John Paul II and The Jews
Tuesday, September 11, 2007
PHILADELPHIA (September 11, 2007)—Saint Joseph’s University will host a landmark exhibit chronicling the late Pope John Paul II’s life and legacy of improving dialogue between Catholics and Jews. “A Blessing to One Another: Pope John Paul II and the Jewish People,” will be at The Kimmel Center from October 18 through December 23, free of admission. The exhibit comes to Philadelphia after stops in Cincinnati, Washington, D.C., Pittsburgh, Chicago, and New York.
The 2,500-square-foot exhibit takes viewers from the Pope’s childhood through his papacy and tells his story with the help of a unique collection of photographs and artifacts. The name of the exhibit is derived from the Pope's 1993 commemoration of the 50th anniversary of the Warsaw Ghetto Uprising, when he stated, “As Christians and Jews, following the example of the faith of Abraham, we are called to be a blessing to the world (cf. Gen. 12:2 ff.). This is the common task awaiting us. It is therefore necessary for us, Christians and Jews, to be first a blessing to one another.”
Born and raised in Wadowice, Poland, a town where a quarter of his classmates were Jewish, the late pontiff forged a special relationship with Jerzy Kluger, son of the president of Wadowice’s Jewish community. That enduring friendship and other deep associations with the Jewish community shaped John Paul II’s ministry and the historic progress made in Jewish-Catholic relations during his papacy.
The walls of the exhibit are eight-foot-high replicas of vintage photographs and postcards. These photographs, along with artifacts and videos, will take visitors back in time to pre-war Wadowice, the Krakow ghetto during World War II, and John Paul’s ministry in Krakow and Rome. At the exhibit’s end, visitors will be able to write prayers and place them in a replica of the Western Wall in Jerusalem, just as the pope did during his visit to Israel in 2000. These prayers continue to be transferred to Jerusalem after the exhibit closes in each city.
Photographs and artifacts in the exhibit are being loaned from museums in the United States, Poland, Italy and Israel. Some of the artifacts include:
Reproductions of the pope’s baptismal certificate and high school and college transcripts, on loan from the City of Wadowice Museum.
Shoes worn by Jewish prisoners at Auschwitz and a can of Zyklon-B, the chemical used by Nazis to kill Jews in gas chambers. These items have been loaned by the Auschwitz-Birkenau State Museum in Poland.
The biretta that the future pope received when named a cardinal in 1967 and vestments he wore at an interreligious prayer service in Assisi, loaned by the John Paul II Cultural Center in Washington, D.C.
A one-of-a-kind luxury edition of the speech Pope John Paul II made during a visit to the site of the Auschwitz-Birkenau Nazi death camp in June 1979, during his first pilgrimageto Poland. This document is a facsimile copy of the Holy Father’s handwritten draft, and only two such copies exist.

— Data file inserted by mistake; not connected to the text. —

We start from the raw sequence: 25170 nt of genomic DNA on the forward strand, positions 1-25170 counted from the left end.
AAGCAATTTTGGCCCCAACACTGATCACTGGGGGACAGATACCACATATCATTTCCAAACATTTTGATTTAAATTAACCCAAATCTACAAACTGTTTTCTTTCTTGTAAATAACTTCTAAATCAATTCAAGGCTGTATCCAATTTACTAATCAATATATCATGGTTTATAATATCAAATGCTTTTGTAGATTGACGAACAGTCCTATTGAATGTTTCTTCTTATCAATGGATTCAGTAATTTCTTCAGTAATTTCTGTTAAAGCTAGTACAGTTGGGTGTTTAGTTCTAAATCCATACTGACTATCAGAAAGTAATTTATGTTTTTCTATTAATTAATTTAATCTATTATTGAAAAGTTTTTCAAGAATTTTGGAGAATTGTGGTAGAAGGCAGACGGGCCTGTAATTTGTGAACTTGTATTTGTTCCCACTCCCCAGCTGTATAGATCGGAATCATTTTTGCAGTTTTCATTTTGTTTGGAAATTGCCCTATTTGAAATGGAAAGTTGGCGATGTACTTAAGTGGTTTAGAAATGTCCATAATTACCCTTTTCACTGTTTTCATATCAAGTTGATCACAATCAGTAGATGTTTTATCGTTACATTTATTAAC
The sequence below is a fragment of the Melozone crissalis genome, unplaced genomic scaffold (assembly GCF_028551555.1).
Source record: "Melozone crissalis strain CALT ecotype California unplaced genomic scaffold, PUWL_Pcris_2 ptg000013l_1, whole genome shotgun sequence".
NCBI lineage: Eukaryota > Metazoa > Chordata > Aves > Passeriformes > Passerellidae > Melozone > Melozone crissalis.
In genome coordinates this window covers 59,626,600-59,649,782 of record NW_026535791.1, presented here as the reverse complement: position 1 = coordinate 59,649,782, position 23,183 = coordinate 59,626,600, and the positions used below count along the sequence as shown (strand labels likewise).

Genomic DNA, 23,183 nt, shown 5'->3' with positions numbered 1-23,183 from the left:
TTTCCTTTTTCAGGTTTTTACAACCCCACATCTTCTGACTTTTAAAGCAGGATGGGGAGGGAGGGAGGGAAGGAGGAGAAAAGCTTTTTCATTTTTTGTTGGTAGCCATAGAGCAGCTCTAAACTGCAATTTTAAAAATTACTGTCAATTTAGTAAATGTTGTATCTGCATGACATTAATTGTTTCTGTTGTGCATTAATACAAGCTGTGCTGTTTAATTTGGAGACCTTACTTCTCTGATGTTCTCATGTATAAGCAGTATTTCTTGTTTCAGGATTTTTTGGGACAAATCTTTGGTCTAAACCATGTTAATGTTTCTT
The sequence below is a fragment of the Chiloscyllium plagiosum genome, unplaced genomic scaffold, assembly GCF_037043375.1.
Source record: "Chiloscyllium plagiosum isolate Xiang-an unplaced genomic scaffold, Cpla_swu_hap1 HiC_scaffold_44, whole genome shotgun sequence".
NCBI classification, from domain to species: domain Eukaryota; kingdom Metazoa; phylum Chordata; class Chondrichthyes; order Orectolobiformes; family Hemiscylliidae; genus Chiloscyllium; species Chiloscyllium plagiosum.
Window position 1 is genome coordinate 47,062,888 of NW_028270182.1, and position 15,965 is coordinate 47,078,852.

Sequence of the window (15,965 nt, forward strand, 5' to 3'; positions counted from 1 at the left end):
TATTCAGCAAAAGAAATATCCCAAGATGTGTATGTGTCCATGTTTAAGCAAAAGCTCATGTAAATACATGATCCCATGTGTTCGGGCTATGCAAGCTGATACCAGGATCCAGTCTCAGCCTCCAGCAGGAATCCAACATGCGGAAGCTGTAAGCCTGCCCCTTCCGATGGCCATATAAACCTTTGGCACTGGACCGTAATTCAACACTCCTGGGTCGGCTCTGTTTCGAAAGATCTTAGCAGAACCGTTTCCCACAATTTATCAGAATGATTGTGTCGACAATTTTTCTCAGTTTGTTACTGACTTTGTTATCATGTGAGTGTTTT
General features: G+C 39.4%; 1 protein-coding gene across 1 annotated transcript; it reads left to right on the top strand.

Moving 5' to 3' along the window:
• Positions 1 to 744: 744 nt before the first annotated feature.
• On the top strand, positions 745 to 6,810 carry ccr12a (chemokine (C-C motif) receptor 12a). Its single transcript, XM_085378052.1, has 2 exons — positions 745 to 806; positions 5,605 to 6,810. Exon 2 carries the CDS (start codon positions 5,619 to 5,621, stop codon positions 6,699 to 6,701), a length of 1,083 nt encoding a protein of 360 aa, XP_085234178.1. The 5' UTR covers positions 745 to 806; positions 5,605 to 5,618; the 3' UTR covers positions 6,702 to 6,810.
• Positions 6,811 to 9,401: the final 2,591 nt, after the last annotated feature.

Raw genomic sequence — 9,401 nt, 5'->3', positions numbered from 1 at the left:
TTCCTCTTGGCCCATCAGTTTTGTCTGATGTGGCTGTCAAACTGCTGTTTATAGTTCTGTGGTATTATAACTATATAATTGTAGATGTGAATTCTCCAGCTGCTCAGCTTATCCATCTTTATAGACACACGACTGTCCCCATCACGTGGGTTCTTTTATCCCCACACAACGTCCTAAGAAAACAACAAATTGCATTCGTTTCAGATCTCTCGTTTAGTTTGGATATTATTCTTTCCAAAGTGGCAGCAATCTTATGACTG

A walking staff used by the pope during his visit to Israel in 2000. It is the staff he used to help him approach the Western Wall in Jerusalem, where he placed a prayer of repentance in the cracks of the Wall.
Saint Joseph’s Dean of the College of Arts and Sciences William Madges, Ph.D., served as one of the exhibit’s co-creators. While at Xavier University, where he served two terms as theology department chair, Dr. Madges encountered Yaffa Eliach, Ph.D., Holocaust survivor and visiting Jewish professor at the university’s Edward Brueggemnan Center for Dialogue. In conversations about the late Pope, the two to agreed that Catholics and Jews alike may not know enough about what the former Pope did to improve relations between the religions. As educators they felt a responsibility to change that and so the idea for the exhibit began to take shape. Executive Director of the Hillel Jewish Student Center of Cincinnati Rabbi Abie Ingber and Director of the Edward B. Brueggemnan Center for Dialogue James Buchanan, Ph.D., joined Drs. Madges and Eliach to complete the team of exhibit directors.
Dr. Madges sees Saint Joseph’s sponsorship of the Philadelphia exhibition as consistent with the University’s mission. “I believe the overarching message of this exhibit embodies the ideals of a Jesuit Catholic university,” he said. “The University is firmly rooted in the Catholic intellectual tradition, but we are open; all ideas are studied. Similarly, John Paul II was firmly rooted in the doctrine of the Catholic Church, but this did not become a barrier to him being open to dialogue with people of other faiths.”
The exhibit was created and produced by Xavier University, Hillel Jewish Student Center and the Shtetl Foundation. Lead financial sponsors are the Jewish Foundation of Cincinnati and Xavier University.
For more information on the exhibit or to take a video tour, visit http://www.blessingexhibit.org, or call 610-660-2170.
The media will be permitted to preview the exhibit beginning Monday, October 8. To set up a visitation time, please contact Kelly Welsh at 610-660-1385.
“A Blessing to One Another: Pope John Paul II and the Jewish People;” October 18 through December 23; Monday through Saturday, noon-8 p.m., Sunday, noon-6 p.m.; The Kimmel Center, 260 South Broad Street; free admission.